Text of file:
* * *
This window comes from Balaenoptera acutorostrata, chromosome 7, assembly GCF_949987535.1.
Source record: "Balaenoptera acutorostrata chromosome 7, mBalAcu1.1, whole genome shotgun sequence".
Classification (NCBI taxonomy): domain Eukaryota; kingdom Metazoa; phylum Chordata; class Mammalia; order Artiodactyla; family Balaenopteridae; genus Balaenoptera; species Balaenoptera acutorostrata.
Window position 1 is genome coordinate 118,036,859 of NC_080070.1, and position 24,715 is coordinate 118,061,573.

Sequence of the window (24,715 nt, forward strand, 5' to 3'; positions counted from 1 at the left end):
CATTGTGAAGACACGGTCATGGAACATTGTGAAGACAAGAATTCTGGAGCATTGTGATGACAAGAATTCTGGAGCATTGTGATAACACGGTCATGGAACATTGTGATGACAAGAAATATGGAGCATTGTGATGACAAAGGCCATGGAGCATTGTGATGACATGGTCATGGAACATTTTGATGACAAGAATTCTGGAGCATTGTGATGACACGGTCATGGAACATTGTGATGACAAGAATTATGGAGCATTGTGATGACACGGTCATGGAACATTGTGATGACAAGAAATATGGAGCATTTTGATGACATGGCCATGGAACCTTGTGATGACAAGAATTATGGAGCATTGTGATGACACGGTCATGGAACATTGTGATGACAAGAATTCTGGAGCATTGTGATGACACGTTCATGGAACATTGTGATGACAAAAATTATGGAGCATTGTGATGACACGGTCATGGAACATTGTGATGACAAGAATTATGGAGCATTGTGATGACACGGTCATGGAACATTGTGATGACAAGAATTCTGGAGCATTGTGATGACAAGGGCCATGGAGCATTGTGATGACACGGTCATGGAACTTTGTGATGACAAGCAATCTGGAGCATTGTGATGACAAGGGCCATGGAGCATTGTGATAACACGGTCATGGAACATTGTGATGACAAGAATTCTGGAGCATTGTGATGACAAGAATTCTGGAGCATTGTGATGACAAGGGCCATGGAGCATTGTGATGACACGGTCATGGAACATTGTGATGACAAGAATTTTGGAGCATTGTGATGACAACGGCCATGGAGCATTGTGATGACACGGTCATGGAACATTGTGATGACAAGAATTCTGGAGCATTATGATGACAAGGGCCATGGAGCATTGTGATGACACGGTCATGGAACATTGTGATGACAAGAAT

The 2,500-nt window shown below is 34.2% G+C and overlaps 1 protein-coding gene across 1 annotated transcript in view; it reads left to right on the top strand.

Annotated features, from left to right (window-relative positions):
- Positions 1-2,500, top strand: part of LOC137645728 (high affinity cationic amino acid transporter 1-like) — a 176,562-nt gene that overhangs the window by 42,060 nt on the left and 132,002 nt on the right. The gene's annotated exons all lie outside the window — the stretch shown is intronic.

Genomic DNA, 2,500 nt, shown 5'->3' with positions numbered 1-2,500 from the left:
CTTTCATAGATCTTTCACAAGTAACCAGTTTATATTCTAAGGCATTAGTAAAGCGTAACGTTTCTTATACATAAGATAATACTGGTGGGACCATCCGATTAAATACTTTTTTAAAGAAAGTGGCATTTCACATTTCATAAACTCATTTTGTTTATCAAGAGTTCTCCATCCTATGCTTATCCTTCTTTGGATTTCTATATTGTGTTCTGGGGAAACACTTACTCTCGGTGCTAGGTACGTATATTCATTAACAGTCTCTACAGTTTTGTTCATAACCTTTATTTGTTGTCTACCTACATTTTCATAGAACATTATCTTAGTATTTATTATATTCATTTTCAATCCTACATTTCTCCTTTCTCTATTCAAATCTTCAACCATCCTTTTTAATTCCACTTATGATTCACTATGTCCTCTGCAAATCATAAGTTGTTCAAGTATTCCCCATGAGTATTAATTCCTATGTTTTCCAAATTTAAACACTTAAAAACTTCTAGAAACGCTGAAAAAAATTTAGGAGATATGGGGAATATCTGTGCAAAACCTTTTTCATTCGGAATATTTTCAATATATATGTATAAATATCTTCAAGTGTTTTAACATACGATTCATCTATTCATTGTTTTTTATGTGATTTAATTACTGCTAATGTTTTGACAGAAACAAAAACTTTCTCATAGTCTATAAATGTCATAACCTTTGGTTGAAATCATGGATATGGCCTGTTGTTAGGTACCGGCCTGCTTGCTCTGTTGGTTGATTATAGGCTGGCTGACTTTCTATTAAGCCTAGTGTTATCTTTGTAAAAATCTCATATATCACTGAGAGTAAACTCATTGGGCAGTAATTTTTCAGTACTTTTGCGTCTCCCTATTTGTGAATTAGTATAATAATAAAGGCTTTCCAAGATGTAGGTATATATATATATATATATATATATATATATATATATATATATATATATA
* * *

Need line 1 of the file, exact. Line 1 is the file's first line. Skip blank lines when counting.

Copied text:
This window comes from Balaenoptera acutorostrata, chromosome 7, assembly GCF_949987535.1.